Photo courtesy of the University of California

Janet Napolitano is very clear on one thing: the country needs to act on threats that are real, not imagined. In her new book, How Safe Are We? Homeland Security Since 9/11, the former secretary of the Department of Homeland Security focuses much of the critique of her former agency on “security theater” and criticizes the Trump administration for engaging in a lot of it.

She has called the proposed border wall “a symbol, not a strategy,” and believes the nation has far more to fear from white nationalist extremism, cyberattacks and the effects of climate change than anything on the southern border. She is doing more than criticizing the administration. As president of the University of California, she helped sue the Trump administration over its early threats to rescind the Deferred Action for Childhood Arrivals (DACA), a program she was instrumental in creating while at DHS.

Napolitano will help kick off the Crosscut Festival in a fireside chat with Slate Political Gabfest host David Plotz on Friday, May 3. Before heading to the festival, Napolitano shared some thoughts with Crosscut about her successes and disappointments while in charge of DHS, the threat of right-wing extremism and her views on what’s real and what’s not.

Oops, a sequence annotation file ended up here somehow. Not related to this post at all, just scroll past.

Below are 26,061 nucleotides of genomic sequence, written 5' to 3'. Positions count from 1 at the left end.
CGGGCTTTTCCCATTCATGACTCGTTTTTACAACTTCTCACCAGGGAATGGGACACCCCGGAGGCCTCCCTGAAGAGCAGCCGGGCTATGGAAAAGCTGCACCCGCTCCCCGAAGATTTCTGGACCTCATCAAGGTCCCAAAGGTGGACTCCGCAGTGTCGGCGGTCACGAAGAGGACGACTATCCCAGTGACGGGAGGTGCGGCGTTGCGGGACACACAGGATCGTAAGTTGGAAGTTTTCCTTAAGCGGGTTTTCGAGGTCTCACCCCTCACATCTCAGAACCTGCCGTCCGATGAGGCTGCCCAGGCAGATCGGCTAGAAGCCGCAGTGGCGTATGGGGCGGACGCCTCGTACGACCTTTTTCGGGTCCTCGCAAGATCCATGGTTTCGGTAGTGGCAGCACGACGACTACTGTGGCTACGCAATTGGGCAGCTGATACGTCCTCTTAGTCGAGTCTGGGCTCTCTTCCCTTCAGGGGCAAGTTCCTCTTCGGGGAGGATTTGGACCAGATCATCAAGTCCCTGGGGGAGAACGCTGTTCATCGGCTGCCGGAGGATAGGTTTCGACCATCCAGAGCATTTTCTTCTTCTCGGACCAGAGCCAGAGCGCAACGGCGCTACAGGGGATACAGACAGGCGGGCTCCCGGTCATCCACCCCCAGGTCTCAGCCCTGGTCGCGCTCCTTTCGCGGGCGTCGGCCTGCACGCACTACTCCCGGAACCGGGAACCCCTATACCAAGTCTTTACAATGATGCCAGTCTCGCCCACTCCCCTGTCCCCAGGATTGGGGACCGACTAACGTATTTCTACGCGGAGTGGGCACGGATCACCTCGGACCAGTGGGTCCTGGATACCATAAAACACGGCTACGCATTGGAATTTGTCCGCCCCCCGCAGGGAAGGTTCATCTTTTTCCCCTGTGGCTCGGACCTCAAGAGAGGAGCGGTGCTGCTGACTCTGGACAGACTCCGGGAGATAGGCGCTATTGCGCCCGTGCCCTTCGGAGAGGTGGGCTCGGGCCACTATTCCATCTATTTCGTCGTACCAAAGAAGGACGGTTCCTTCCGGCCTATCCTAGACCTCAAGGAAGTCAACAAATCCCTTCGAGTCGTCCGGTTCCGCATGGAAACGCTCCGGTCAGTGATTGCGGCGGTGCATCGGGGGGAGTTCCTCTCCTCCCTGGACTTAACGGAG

This interview has been edited for length and clarity.

What do see as your most significant accomplishment during your time at DHS?

One, we created DACA. The president [Barack Obama] announced that program in 2012. And now some 850,000 young people who were brought here as children and have grown up in the United States can enroll in the program and live in the United States without fear of deportation and can get work authorization.

The second one is the creation of TSA Pre-Check, which helps thousands upon thousands of air travelers every day get expedited through security lines at the airport.

And then thirdly, I think over my time at the department we were able to do a lot to help with its growing pains. It was a very young department when I started. It’s a very large and complex department, thrown together with almost two dozen different federal agencies and some new ones created, all put under one umbrella. Organizing that kind of a complex structure and agreeing on a common mission and setting real priorities and creating a sense of departmental cohesion — I think we made a lot of progress there.

How about your greatest disappointment? Something that you would do differently?

I would say that we just couldn’t develop the technology fast enough to allow people to keep their shoes on and bring liquids onto planes. There were, when I was secretary, lots of threats to aviation security. So it was important that we watch out for individuals trying to smuggle explosives onto planes, which is why we have the rules on shoes and liquids. The technology just simply hasn’t developed to enable that.